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Belviq vs. Alli

Are Belviq and Alli the Same Thing?

Belviq (lorcaserin hydrochloride) and Alli (orlistat) are indicated for the treatment of chronic weight management in adults with a body mass index (BMI) of 30 or greater (obese) as an addition to a reduced-calorie diet and exercise.

Belviq is also approved for use by adults with a BMI of 27 or greater (overweight) and who have at least one weight-related condition such as high blood pressure (hypertension), type 2 diabetes, or high cholesterol (dyslipidemia).

Belviq and Alli belong to different drug classes. Belviq is a serotonin 2C receptor agonist and Alli is a lipase inhibitor.

Side effects of Belviq and Alli that are similar include nausea, vomiting, or diarrhea.

Side effects of Belviq that are different from Alli include low blood sugar (hypoglycemia), mental problems, slow heartbeat, headache, dizziness, drowsiness, feeling tired, fatigue, dry mouth, cough, back pain, constipation, painful erections, upper respiratory tract infection, runny or stuffy nose, urinary tract infection, muscle pain, sore throat, or rash.

Side effects of Alli that are different from Belviq include changes in your bowel function because of the unabsorbed fat, fatty/oily stool, oily spotting in your undergarments, orange or brown colored oil in your stool, intestinal gas with discharge, loose stools, a feeling of needing to have a bowel movement right away, increased number of bowel movements, poor bowel control, stomach pain, or rectal pain.

What Are Possible Side Effects of Belviq?

Common side effects of Belviq include:

  • low blood sugar (hypoglycemia),
  • mental problems,
  • slow heartbeat,
  • headache,
  • dizziness,
  • drowsiness,
  • feeling tired,
  • fatigue,
  • nausea,
  • dry mouth,
  • cough,
  • back pain,
  • constipation,
  • painful erections,
  • diarrhea,
  • vomiting,
  • upper respiratory tract infection,
  • runny or stuffy nose,
  • urinary tract infection,
  • muscle pain,
  • sore throat, or
  • rash.

What Are Possible Side Effects of Alli?

Common side effects of Alli include:

  • changes in your bowel function because of the unabsorbed fat,
  • fatty/oily stool,
  • oily spotting in your undergarments,
  • orange or brown colored oil in your stool,
  • intestinal gas with discharge,
  • loose stools,
  • a feeling of needing to have a bowel movement right away,
  • increased number of bowel movements,
  • poor bowel control,
  • stomach pain,
  • nausea,
  • vomiting,
  • diarrhea, or
  • rectal pain.

These side effects of Alli may worsen if you eat more fat than you should. Other side effects of Alli include:

  • weakness,
  • dark urine,
  • clay-colored stools,
  • itching,
  • loss of appetite,
  • jaundice (yellowing of the skin or eyes),
  • problems with your teeth or gums,
  • cold symptoms (stuffy nose, sneezing, cough),
  • fever,
  • chills,
  • sore throat,
  • flu symptoms,
  • headache,
  • back pain, or
  • skin rash.

Stop taking Alli and tell your doctor if you have rare but serious side effects including:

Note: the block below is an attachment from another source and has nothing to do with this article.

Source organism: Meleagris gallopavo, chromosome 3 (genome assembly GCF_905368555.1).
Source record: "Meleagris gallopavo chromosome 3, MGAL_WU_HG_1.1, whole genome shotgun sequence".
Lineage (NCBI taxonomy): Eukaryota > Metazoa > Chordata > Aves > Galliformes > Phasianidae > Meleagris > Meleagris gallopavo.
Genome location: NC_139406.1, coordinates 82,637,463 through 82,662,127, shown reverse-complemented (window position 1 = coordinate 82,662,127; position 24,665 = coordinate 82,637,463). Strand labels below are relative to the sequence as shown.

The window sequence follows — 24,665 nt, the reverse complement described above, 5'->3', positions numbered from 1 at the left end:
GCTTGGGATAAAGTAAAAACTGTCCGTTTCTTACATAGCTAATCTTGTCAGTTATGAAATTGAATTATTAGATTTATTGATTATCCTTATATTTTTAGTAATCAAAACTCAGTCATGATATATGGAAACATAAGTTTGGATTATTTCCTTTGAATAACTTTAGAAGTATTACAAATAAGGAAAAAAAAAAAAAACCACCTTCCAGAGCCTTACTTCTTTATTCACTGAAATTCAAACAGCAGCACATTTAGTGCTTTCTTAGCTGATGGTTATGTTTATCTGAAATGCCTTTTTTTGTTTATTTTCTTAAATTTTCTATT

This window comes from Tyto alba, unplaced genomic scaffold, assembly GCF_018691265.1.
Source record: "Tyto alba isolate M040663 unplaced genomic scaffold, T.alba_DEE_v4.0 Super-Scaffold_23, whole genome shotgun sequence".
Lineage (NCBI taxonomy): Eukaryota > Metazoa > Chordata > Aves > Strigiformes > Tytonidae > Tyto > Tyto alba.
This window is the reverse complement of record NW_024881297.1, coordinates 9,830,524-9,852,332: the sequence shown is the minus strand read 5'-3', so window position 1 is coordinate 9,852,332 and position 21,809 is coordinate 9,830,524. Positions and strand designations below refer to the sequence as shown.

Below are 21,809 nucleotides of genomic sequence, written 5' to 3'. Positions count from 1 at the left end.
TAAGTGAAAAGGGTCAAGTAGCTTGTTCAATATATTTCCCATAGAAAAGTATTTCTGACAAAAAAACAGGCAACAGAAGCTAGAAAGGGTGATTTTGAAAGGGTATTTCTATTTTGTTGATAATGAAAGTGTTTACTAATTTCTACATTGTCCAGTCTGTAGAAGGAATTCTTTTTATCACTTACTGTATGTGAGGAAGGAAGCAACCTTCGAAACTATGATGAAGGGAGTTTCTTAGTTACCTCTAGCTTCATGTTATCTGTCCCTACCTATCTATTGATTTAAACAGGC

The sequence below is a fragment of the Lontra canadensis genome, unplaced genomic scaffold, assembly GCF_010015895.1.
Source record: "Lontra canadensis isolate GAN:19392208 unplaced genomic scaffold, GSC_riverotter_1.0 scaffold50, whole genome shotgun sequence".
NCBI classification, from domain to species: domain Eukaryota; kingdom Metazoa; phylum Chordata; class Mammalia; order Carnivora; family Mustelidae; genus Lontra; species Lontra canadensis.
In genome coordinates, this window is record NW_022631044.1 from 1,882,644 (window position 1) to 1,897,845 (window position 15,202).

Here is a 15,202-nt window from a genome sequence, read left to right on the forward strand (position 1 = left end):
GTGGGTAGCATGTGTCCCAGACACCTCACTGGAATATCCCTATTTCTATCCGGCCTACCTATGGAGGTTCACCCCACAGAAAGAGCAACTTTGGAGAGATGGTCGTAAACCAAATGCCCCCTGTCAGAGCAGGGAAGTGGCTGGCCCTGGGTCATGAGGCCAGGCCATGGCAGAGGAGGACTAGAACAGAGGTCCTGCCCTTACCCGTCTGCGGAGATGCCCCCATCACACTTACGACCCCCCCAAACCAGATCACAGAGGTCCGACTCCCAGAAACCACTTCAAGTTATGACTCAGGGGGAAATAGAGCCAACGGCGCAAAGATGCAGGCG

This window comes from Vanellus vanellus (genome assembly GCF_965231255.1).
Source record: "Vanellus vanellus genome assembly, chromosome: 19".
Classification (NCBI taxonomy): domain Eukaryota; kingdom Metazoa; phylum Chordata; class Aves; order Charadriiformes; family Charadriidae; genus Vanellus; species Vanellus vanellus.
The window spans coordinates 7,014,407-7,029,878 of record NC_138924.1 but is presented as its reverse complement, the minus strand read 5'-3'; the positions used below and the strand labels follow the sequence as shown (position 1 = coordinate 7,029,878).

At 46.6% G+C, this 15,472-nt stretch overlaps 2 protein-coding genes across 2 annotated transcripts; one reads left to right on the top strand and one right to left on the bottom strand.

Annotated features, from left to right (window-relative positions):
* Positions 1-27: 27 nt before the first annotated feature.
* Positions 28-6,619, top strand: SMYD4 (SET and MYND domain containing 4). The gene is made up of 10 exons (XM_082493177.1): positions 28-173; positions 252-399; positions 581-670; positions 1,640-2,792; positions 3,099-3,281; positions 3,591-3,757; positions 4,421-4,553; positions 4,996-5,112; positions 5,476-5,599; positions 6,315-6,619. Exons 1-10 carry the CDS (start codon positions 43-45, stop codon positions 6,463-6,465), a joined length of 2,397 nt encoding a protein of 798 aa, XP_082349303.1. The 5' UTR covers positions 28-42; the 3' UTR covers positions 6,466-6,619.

• symptoms of liver disease (such as persistent nausea and vomiting, severe stomach or abdominal pain, dark urine, yellowing eyes or skin), or
  • symptoms of kidney stones (such as back pain, pain when urinating, pink or bloody urine).

What Is Belviq?

Belviq (lorcaserin hydrochloride) is a serotonin 2C receptor agonist indicated for the treatment of chronic weight management in adults with a body mass index (BMI) of 30 or greater (obese) as an addition to a reduced-calorie diet and exercise. Belviq is also approved for use by adults with a BMI of 27 or greater (overweight) and who have at least one weight-related condition such as high blood pressure (hypertension), type 2 diabetes, or high cholesterol (dyslipidemia).

What Is Alli?

Alli (orlistat) Capsules works by blocking absorption of 25% of the fat in a meal and is used for weight loss in overweight adults, 18 years and older, when used along with a reduced-calorie and low-fat diet.

SLIDESHOW

Surprising Reasons for Weight Gain See Slideshow

What Drugs Interact With Belviq?

Belviq may interact with antidepressants, including selective serotonin reuptake inhibitors (SSRIs), serotonin-norepinephrine reuptake inhibitors (SNRIs), monoamine oxidase inhibitors (MAOIs), triptans, bupropion, dextromethorphan, or St. John's Wort. Tell your doctor all medications you use.

What Drugs Interact With Alli?

Alli may interact with warfarin, cyclosporine and medicines for thyroid disease. Tell your doctor all prescription and over-the-counter medications and supplements you use.

How Should Belviq Be Taken?

Belviq is taken orally. The recommended dosage of Belviq is one 10mg tablets taken twice per day. Belviq should be discontinued if 5% weight loss is not achieved by week 12 of therapy.

How Should Alli Be Taken?

The recommended dose of Alli for overweight adults 18 years and older is 1 60-mg capsule with each meal containing fat, not to exceed 3 capsules daily. Use with a reduced-calorie, low-fat diet.

Disclaimer

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Drug information found in the drug comparisons published on RxList.com is primarily sourced from the FDA drug information. The drug comparison information found in this article does not contain any data from clinical trials with human participants or animals performed by any of the drug manufacturers comparing the drugs.

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References
SOURCE:

Eisai. Belviq Product Information.

https://www.belviq.com

GSK. Alli Product Information.

https://www.myalli.com

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